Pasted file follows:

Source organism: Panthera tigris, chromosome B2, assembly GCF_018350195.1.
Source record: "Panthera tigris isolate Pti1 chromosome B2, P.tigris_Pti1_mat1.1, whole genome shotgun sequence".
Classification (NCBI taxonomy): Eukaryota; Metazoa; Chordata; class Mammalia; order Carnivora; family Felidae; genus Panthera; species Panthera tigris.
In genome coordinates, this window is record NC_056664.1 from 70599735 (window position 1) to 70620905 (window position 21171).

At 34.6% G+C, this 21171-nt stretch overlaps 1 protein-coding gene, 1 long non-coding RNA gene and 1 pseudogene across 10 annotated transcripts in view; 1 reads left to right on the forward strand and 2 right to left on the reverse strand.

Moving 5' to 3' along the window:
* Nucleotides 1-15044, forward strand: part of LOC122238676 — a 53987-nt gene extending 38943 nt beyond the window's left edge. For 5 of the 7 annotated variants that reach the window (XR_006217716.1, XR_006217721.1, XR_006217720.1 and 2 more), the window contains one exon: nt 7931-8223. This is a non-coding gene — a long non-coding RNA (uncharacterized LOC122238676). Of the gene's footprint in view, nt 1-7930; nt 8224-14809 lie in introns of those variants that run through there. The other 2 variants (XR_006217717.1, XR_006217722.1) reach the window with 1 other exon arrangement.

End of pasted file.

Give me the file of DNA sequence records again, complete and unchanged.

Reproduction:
Source organism: Panthera tigris, chromosome B2, assembly GCF_018350195.1.
Source record: "Panthera tigris isolate Pti1 chromosome B2, P.tigris_Pti1_mat1.1, whole genome shotgun sequence".
Classification (NCBI taxonomy): Eukaryota; Metazoa; Chordata; class Mammalia; order Carnivora; family Felidae; genus Panthera; species Panthera tigris.
In genome coordinates, this window is record NC_056664.1 from 70599735 (window position 1) to 70620905 (window position 21171).

At 34.6% G+C, this 21171-nt stretch overlaps 1 protein-coding gene, 1 long non-coding RNA gene and 1 pseudogene across 10 annotated transcripts in view; 1 reads left to right on the forward strand and 2 right to left on the reverse strand.

Moving 5' to 3' along the window:
* Nucleotides 1-15044, forward strand: part of LOC122238676 — a 53987-nt gene extending 38943 nt beyond the window's left edge. For 5 of the 7 annotated variants that reach the window (XR_006217716.1, XR_006217721.1, XR_006217720.1 and 2 more), the window contains one exon: nt 7931-8223. This is a non-coding gene — a long non-coding RNA (uncharacterized LOC122238676). Of the gene's footprint in view, nt 1-7930; nt 8224-14809 lie in introns of those variants that run through there. The other 2 variants (XR_006217717.1, XR_006217722.1) reach the window with 1 other exon arrangement.